I've been looking to trade in my 2wd 2003 Tundra on a USED 4wd truck and would welcome all suggestions. Last year I drove about 15,000 miles split almost 50/50 between the truck and a civic vx, but I have driven the truck 25K miles in one year when it was my only vehicle and when i sometimes travelled on weekends. The truck would be used mainly on weekends for towing a small boat and for home projects. I'm leaning towards a similar year Tunda, but want better fuel mileage, especially when towing. Last year I looked into diesel-wvo, but I really don't see myself collecting wvo.
I don't want a new truck or payment, so cost needs to be under $10K. And I should mention that i want a 4wd so i can launch the boat on some icy/muddy ramps and some off-roading.
The manual transmission is what makes that Ranger do well. I had a 1997 Ranger 4.0 4x4 automatic. It was a beast as far as stock configurations go but certainly small and light compared to anything "jacked up with big tires". It got 14-15mpg.
Anything can go fast in the snow, but you still have to keep your speed low because all that power still does not stop you. In the heavy snowstorms my big V-8 4wd pickup was passed by many a hatchback. Sure, I had the power to go faster, but I knew that I would not be able to reliably stop at 50 MPH, so I didn't go that fast.
more power don't make it possible to go fast in the snow, if you tryed to use what you had you'd just spin out. The advantage a V-8 has in the snow over a V-6 is the extra mass of the block pushing the tires in deeper.
I've found a 2wd Dakota (i don't recommend, I had many problems) to feel safer in snow at higher speeds than my subaru due to the extra weight, better at turning and stopping, just not as good with going up hills and very slow speed stuff.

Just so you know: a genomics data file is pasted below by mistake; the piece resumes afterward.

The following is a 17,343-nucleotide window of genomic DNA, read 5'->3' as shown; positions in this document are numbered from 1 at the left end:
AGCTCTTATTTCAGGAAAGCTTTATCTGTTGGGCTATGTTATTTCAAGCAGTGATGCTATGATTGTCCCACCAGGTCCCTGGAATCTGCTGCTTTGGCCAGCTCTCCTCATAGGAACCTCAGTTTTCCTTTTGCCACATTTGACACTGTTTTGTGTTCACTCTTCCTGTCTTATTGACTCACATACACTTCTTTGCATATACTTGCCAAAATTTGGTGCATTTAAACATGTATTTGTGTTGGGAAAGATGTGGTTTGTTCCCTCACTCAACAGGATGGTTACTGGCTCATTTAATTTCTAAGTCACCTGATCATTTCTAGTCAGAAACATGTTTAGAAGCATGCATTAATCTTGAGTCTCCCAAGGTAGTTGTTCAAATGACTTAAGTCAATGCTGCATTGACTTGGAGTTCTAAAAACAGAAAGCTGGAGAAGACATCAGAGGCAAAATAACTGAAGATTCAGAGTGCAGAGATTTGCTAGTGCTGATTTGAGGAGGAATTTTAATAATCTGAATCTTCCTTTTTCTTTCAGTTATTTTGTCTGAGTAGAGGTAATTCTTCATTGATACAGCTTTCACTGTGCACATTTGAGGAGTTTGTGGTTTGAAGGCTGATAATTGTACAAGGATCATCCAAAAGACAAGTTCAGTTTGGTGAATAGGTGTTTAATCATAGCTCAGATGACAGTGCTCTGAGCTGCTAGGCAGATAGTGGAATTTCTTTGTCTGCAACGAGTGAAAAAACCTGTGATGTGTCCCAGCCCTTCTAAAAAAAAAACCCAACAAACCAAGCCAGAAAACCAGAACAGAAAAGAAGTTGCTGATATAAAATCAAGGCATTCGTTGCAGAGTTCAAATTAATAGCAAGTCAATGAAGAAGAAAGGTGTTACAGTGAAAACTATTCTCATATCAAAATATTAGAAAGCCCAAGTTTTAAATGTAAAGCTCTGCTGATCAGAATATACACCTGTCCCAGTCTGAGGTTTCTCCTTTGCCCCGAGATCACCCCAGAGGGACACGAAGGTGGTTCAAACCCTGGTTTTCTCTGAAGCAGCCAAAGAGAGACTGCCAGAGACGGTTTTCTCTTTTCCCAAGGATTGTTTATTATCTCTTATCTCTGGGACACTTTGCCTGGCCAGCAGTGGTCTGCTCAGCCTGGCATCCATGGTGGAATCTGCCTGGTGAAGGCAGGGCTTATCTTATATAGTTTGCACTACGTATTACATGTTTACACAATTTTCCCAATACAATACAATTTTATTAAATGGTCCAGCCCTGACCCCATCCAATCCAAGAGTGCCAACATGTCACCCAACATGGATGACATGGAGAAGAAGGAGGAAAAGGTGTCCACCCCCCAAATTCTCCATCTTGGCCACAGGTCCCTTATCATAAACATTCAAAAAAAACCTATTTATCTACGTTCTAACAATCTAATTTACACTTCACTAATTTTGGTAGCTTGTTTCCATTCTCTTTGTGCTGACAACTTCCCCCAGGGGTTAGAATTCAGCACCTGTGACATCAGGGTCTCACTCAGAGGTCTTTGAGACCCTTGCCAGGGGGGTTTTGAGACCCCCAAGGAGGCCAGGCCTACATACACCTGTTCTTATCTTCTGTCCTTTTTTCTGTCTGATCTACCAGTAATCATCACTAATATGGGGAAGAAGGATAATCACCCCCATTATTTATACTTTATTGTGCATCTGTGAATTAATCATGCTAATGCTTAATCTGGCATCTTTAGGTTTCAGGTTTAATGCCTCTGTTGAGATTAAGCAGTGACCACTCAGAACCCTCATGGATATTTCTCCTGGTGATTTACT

I had a 1974 Chevy C-10 Custom Deluxe with a 350, 4bbl, AT, and A/C that would do over 20 MPG on the highway. I drove it like grandma on her way to church though. The only mods to the truck were I upgraded it to electronic ignition, platinum plugs, and I added cruise control.
The new ones are heavier, but late model GM full size 4x4 pickups have gotten FE improvements and plenty of non-hypermilers are breaking 20mpg. They have displacement on demand and 6 speed automatic transmissions, for example. The 5.3 has been GM's most fuel efficient engine in full size pickups for over ten years now (even compared to the 4.3 V6).
My 98 Sierra tips the scales at 2.5 tons, has nearly 170,000 miles, and has an old school 350 in it. All things considered I don't think I do too bad. I know the gaslog doesn't look good, but that's because 95% of my driving is short trip city, and lately I've been using 4wd a lot. I can still usually manage to meet or beat the EPA combined estimate. The best Rusty (my regular cab 86 2wd C-10) ever did on the highway is about 18 or 20, so this is a bigger, heavier, 4wd truck with a larger engine and it gets better mileage than Rusty ever did.